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Atmospheric Chemistry and Physics An interactive open-access journal of the European Geosciences Union
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Volume 13, issue 6
Atmos. Chem. Phys., 13, 3345–3361, 2013
© Author(s) 2013. This work is distributed under
the Creative Commons Attribution 3.0 License.

Special issue: Observations and modeling of aerosol and cloud properties...

Atmos. Chem. Phys., 13, 3345–3361, 2013
© Author(s) 2013. This work is distributed under
the Creative Commons Attribution 3.0 License.

Research article 25 Mar 2013

Research article | 25 Mar 2013

The global 3-D distribution of tropospheric aerosols as characterized by CALIOP

D. M. Winker1, J. L. Tackett2, B. J. Getzewich2, Z. Liu2, M. A. Vaughan1, and R. R. Rogers1 D. M. Winker et al.
  • 1NASA Langley Research Center, MS/475,Hampton, VA, USA
  • 2SSAI, Hampton, VA, c/o NASA LaRC, MS/475, USA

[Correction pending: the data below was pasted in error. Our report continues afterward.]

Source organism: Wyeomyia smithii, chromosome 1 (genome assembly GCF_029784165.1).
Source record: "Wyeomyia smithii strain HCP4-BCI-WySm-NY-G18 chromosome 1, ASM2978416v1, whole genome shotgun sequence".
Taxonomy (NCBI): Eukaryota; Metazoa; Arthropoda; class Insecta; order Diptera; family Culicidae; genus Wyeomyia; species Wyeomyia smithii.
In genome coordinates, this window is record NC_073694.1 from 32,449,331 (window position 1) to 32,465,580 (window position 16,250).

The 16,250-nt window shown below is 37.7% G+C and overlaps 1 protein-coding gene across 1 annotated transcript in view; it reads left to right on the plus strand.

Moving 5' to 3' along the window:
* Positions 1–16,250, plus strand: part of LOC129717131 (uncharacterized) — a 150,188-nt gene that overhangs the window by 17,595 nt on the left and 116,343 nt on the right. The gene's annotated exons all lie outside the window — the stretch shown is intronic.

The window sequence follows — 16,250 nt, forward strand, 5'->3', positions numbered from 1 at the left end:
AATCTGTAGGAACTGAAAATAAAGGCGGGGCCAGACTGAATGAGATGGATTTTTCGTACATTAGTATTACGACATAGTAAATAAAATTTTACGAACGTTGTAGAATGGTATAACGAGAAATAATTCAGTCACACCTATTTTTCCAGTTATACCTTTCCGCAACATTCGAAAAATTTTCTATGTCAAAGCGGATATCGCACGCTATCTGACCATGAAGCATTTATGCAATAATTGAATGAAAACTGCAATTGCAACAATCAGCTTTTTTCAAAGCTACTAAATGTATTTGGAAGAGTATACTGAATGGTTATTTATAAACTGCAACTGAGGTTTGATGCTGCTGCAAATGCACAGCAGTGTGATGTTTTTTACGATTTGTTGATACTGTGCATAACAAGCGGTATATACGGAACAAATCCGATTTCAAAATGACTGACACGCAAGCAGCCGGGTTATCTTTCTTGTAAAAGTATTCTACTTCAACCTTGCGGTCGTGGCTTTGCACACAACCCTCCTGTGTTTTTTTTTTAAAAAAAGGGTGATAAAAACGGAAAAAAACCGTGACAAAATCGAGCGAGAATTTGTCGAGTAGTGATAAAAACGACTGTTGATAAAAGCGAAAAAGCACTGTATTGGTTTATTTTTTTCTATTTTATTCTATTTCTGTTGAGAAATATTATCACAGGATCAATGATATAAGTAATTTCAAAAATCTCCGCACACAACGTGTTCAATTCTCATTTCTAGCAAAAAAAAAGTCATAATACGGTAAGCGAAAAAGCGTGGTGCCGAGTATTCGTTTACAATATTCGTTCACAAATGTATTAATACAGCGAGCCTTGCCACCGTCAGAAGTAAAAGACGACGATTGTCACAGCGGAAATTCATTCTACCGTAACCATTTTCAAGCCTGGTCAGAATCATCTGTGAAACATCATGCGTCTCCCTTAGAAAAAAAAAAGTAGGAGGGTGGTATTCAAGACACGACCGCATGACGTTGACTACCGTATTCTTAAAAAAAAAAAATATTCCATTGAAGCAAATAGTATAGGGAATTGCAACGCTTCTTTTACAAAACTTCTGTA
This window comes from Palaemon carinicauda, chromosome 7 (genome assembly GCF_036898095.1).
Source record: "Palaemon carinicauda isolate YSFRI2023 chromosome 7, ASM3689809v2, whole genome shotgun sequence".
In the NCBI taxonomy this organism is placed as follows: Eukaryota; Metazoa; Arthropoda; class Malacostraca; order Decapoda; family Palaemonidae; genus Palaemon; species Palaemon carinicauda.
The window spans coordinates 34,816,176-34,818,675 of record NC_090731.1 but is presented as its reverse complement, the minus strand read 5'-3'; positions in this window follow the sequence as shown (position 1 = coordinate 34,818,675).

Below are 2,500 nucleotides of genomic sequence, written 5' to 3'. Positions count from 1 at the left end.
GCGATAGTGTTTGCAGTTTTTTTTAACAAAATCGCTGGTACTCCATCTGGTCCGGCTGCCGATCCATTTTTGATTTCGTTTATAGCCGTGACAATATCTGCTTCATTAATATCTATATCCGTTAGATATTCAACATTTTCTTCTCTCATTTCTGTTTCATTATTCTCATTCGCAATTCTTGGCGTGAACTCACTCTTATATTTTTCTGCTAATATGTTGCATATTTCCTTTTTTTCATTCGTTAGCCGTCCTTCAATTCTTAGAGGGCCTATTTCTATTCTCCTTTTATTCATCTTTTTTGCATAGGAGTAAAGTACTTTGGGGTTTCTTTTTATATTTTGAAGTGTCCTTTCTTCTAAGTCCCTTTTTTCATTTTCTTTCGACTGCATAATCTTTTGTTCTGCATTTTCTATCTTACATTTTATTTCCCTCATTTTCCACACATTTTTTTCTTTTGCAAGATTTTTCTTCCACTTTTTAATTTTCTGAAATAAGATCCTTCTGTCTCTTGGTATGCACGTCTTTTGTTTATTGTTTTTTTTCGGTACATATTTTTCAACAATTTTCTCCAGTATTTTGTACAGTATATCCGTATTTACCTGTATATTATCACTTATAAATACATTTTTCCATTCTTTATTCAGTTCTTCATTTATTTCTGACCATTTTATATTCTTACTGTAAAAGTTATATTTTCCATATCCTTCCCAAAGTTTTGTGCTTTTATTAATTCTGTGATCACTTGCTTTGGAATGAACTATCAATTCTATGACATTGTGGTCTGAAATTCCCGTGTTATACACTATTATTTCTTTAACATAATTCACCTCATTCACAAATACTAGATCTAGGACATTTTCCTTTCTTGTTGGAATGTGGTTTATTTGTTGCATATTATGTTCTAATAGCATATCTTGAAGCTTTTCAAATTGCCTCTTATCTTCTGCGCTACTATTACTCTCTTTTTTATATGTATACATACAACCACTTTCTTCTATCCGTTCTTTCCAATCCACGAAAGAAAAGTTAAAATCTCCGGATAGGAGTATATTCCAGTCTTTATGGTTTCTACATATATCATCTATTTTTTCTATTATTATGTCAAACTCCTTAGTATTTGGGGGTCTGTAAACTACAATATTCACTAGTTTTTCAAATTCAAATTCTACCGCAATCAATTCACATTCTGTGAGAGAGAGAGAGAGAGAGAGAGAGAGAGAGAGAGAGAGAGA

Abstract. The CALIOP lidar, carried on the CALIPSO satellite, has been acquiring global atmospheric profiles since June 2006. This dataset now offers the opportunity to characterize the global 3-D distribution of aerosol as well as seasonal and interannual variations, and confront aerosol models with observations in a way that has not been possible before. With that goal in mind, a monthly global gridded dataset of daytime and nighttime aerosol extinction profiles has been constructed, available as a Level 3 aerosol product. Averaged aerosol profiles for cloud-free and all-sky conditions are reported separately. This 6-yr dataset characterizes the global 3-dimensional distribution of tropospheric aerosol. Vertical distributions are seen to vary with season, as both source strengths and transport mechanisms vary. In most regions, clear-sky and all-sky mean aerosol profiles are found to be quite similar, implying a lack of correlation between high semi-transparent cloud and aerosol in the lower troposphere. An initial evaluation of the accuracy of the aerosol extinction profiles is presented. Detection limitations and the representivity of aerosol profiles in the upper troposphere are of particular concern. While results are preliminary, we present evidence that the monthly-mean CALIOP aerosol profiles provide quantitative characterization of elevated aerosol layers in major transport pathways. Aerosol extinction in the free troposphere in clean conditions, where the true aerosol extinction is typically 0.001 km−1 or less, is generally underestimated, however. The work described here forms an initial global 3-D aerosol climatology which we plan to extend and improve over time.

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